This year has been one of protests and indignation for the number of deaths of black individuals by police forces across the USA. The Black Lives Matter protests and demonstrations against police brutality sparked also introspection into all forms of racism, not only the racism that hurts or kills.
Some companies started to revise their hiring policies. Others were called out for their lack of black and brown representation in leadership positions.
This long-overdue introspection made brand owners re-evaluate how these may contribute to prolonged stereotypes or promote racist views. How brands and trademarks may contribute to systemic racism.
The United States has a long history of racialized products and services and while the owners of these brands defend them by saying “we have no intent to insult anybody” the reality is that many of them need to go.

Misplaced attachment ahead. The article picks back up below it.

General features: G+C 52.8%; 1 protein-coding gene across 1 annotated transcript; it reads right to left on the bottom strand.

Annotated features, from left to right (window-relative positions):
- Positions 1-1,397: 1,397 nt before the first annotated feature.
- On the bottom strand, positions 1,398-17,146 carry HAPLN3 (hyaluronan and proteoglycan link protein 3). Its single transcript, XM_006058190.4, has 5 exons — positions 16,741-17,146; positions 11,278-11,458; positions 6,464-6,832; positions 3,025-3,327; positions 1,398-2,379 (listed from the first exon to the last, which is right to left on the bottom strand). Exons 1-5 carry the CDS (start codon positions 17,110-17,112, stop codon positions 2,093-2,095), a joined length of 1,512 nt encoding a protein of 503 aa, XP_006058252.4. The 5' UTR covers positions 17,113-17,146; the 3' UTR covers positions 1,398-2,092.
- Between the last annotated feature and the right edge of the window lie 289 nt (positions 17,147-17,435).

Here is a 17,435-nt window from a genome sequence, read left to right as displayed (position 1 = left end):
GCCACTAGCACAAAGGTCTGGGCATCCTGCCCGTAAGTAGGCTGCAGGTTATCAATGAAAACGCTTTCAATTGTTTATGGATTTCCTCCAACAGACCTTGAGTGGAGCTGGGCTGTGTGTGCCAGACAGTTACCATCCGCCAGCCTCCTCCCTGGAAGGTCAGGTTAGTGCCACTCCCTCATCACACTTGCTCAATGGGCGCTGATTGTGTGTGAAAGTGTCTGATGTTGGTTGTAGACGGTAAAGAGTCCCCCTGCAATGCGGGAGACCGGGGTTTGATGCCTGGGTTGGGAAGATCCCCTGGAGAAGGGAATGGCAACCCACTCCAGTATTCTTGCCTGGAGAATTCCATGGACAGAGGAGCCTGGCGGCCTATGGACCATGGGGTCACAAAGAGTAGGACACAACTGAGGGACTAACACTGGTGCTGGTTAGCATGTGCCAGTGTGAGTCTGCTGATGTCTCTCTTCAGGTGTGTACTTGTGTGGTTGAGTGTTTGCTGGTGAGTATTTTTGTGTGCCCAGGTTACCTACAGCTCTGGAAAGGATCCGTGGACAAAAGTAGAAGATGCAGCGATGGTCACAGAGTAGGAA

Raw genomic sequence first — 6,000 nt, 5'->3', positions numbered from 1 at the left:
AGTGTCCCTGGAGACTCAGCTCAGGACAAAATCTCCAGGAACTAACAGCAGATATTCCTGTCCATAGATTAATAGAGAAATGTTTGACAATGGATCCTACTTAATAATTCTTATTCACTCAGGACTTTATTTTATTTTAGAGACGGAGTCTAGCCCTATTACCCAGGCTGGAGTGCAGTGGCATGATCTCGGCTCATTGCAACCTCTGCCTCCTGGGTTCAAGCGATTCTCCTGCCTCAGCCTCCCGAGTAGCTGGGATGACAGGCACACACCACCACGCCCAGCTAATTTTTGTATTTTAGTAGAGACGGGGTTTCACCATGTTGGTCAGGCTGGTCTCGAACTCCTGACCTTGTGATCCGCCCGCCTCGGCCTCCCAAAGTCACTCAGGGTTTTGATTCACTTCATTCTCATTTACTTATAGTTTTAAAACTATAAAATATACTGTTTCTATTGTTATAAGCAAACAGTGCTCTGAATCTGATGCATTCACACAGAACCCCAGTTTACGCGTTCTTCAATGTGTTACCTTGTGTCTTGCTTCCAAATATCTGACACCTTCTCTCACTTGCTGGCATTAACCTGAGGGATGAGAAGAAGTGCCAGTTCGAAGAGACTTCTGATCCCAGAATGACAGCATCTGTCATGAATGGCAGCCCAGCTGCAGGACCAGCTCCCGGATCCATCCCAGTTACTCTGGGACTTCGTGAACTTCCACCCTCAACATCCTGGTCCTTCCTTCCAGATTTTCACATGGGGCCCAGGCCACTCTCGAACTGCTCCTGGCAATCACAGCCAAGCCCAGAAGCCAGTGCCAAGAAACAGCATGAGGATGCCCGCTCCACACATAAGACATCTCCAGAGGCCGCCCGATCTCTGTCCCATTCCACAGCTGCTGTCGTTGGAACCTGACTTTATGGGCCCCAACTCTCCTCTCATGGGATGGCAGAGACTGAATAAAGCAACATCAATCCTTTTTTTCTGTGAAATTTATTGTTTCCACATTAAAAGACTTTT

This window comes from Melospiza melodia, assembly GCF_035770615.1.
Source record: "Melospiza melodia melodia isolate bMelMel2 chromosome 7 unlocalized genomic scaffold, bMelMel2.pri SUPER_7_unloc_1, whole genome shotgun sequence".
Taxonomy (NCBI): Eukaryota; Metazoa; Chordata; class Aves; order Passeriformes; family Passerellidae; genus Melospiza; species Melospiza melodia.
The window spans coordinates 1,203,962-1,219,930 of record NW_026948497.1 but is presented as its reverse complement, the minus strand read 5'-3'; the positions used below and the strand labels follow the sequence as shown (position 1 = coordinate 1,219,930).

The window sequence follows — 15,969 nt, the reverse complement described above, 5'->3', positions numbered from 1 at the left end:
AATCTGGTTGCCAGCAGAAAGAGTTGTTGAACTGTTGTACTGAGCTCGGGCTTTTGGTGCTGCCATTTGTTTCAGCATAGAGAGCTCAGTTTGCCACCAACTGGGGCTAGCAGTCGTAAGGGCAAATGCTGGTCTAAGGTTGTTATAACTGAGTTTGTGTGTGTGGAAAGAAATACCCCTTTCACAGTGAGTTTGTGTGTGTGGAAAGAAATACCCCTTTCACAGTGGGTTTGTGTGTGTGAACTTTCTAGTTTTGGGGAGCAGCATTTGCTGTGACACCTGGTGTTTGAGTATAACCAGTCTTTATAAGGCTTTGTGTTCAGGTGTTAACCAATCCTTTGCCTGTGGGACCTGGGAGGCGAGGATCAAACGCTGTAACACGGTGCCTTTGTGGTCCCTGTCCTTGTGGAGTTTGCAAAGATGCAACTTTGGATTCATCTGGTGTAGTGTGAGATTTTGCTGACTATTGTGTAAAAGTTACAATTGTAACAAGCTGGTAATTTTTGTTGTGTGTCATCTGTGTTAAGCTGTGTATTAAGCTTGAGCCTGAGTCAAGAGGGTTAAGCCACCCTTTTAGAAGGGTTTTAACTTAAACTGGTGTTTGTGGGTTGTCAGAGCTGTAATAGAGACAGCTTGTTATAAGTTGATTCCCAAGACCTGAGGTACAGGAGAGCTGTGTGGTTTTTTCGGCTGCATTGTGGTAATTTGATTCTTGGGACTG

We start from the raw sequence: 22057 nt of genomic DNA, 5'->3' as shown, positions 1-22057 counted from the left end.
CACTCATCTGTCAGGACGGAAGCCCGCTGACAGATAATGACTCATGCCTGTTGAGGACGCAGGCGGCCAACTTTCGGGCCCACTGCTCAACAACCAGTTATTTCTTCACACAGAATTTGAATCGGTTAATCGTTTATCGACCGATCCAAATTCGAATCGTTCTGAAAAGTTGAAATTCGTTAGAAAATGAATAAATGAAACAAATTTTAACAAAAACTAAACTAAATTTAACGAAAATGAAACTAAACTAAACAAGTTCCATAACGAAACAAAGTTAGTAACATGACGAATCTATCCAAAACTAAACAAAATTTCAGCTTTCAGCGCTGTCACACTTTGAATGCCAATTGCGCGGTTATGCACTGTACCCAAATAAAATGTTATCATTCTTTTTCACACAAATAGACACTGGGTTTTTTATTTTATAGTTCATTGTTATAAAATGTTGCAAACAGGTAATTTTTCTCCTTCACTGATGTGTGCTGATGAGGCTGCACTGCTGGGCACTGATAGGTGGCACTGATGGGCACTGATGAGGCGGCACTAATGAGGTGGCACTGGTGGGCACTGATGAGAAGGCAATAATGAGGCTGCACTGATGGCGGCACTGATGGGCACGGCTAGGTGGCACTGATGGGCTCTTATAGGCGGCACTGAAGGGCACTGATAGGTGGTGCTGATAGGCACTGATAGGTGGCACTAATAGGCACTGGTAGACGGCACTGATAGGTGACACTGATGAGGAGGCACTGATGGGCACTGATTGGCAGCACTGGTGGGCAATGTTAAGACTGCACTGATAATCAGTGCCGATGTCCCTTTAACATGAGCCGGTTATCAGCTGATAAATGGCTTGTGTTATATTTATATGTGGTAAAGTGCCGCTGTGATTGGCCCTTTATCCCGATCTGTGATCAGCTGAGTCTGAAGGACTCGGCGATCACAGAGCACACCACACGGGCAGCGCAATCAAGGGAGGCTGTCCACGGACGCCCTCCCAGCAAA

However trademarking a racist or derogatory trademark is not illegal.
As we pointed out some blogs ago, the Supreme Court asserted the right of people to use unsavory trademarks and classified it as freedom of speech.
Although the use of trademarks or brands is defended as freedom of speech, companies should be cautious and conscientious in the use of racially insensitive brands.
Never forget that those names also have an impact in society and as we continue evolving, consumers and activist groups also have the right to boycott.
Marcos E. Garciaacosta is a Mesa, Arizona business and intellectual property attorney, who works with clients around the world.
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